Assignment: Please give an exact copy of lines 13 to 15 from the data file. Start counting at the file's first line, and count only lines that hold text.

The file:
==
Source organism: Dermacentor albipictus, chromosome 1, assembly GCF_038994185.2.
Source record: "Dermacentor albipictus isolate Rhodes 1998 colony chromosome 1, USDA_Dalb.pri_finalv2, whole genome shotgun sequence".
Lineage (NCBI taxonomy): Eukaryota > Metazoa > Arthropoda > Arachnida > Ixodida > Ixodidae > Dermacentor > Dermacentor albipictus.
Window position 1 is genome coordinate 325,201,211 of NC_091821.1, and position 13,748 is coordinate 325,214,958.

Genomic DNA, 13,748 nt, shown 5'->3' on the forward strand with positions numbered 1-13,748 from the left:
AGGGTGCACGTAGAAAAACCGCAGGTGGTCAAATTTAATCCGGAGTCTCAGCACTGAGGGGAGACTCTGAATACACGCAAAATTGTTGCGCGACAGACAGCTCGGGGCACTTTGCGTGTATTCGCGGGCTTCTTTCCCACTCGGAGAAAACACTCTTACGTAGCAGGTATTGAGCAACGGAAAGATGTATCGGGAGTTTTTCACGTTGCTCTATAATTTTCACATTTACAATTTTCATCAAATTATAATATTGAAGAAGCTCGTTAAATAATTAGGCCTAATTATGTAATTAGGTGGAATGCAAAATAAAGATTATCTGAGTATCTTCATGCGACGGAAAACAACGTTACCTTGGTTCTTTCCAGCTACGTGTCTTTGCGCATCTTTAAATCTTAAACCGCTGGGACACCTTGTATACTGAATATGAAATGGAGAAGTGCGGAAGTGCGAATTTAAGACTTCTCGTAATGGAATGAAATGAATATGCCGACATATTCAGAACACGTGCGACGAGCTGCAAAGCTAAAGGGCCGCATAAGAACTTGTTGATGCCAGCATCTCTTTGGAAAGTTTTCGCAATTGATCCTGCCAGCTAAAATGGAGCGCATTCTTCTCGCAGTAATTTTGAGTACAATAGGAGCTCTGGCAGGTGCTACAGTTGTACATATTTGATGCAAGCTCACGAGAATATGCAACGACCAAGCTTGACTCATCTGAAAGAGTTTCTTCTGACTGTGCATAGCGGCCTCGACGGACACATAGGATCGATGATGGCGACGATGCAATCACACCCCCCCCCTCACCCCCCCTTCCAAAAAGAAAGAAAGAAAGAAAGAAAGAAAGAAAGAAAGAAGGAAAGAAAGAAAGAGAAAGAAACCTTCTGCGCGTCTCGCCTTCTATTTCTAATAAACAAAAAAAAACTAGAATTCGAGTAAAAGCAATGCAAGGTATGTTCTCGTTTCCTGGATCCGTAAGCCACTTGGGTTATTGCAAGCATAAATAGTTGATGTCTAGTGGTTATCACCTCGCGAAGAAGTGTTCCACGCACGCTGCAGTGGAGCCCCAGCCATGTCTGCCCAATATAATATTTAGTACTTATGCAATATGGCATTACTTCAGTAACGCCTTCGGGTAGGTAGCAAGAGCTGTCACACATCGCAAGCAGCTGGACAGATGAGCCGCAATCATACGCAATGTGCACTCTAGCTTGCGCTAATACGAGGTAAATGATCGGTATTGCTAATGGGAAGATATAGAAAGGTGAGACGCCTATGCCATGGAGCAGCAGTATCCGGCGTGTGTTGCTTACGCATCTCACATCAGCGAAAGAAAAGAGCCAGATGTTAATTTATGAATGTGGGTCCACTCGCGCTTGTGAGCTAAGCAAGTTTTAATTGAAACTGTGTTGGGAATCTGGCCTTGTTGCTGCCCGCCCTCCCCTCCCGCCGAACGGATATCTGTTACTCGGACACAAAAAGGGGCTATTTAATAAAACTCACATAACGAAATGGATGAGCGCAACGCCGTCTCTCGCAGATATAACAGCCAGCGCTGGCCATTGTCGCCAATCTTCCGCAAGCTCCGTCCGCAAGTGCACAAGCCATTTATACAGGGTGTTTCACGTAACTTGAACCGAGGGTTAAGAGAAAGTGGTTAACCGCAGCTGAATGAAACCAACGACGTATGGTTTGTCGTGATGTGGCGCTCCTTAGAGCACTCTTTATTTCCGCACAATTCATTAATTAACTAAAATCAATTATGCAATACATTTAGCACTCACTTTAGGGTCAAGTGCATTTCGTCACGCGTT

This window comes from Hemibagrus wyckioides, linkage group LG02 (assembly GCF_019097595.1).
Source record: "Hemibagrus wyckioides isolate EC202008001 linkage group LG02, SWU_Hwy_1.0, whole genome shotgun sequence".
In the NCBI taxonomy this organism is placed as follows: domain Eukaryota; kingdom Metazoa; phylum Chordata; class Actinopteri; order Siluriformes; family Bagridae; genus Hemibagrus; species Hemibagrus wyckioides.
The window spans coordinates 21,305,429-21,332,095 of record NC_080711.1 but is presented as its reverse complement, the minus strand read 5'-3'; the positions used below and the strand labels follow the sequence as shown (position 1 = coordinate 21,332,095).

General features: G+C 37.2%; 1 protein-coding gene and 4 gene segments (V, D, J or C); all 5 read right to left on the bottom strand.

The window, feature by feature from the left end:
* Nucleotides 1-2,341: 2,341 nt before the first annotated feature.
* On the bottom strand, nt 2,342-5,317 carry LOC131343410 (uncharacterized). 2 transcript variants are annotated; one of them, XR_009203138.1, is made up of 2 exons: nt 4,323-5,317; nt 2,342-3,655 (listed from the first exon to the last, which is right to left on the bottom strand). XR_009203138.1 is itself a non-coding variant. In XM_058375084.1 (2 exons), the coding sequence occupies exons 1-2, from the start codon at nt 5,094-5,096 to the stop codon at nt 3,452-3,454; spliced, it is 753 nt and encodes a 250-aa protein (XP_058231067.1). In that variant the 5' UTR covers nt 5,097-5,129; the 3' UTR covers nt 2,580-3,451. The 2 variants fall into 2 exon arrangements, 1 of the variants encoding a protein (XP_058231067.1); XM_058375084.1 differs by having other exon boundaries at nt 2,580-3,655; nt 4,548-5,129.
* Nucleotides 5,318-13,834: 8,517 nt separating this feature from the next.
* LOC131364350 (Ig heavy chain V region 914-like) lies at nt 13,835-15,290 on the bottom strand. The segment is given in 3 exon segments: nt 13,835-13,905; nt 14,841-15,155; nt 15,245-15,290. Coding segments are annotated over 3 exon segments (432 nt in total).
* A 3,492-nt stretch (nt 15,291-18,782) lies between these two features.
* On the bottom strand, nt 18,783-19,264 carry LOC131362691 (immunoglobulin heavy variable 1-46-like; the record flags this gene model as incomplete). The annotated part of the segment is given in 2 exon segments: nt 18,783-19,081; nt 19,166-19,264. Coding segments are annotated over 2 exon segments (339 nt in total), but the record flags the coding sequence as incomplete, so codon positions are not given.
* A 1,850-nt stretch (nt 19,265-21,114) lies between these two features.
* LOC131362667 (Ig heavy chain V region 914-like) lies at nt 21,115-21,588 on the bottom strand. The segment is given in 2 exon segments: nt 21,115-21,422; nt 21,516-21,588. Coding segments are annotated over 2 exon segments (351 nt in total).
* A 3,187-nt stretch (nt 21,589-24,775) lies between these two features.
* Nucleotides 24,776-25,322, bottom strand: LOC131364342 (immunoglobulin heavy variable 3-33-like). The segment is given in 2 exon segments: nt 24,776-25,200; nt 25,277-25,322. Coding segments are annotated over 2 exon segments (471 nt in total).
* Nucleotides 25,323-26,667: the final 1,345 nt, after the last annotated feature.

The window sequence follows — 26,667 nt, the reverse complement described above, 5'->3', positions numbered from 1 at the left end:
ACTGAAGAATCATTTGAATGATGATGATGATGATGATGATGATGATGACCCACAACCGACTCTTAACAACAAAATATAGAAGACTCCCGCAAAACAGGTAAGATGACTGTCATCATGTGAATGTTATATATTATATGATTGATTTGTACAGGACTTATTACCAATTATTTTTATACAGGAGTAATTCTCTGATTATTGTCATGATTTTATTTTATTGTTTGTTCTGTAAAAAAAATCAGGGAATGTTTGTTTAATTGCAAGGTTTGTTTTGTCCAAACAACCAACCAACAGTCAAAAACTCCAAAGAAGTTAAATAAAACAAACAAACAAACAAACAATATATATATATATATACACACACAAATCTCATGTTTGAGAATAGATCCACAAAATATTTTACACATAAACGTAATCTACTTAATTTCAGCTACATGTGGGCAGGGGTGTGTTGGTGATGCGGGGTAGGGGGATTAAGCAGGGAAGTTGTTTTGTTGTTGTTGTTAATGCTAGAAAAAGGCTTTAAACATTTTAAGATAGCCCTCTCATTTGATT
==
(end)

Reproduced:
* Nucleotides 1-2,341: 2,341 nt before the first annotated feature.
* On the bottom strand, nt 2,342-5,317 carry LOC131343410 (uncharacterized). 2 transcript variants are annotated; one of them, XR_009203138.1, is made up of 2 exons: nt 4,323-5,317; nt 2,342-3,655 (listed from the first exon to the last, which is right to left on the bottom strand). XR_009203138.1 is itself a non-coding variant. In XM_058375084.1 (2 exons), the coding sequence occupies exons 1-2, from the start codon at nt 5,094-5,096 to the stop codon at nt 3,452-3,454; spliced, it is 753 nt and encodes a 250-aa protein (XP_058231067.1). In that variant the 5' UTR covers nt 5,097-5,129; the 3' UTR covers nt 2,580-3,451. The 2 variants fall into 2 exon arrangements, 1 of the variants encoding a protein (XP_058231067.1); XM_058375084.1 differs by having other exon boundaries at nt 2,580-3,655; nt 4,548-5,129.
* Nucleotides 5,318-13,834: 8,517 nt separating this feature from the next.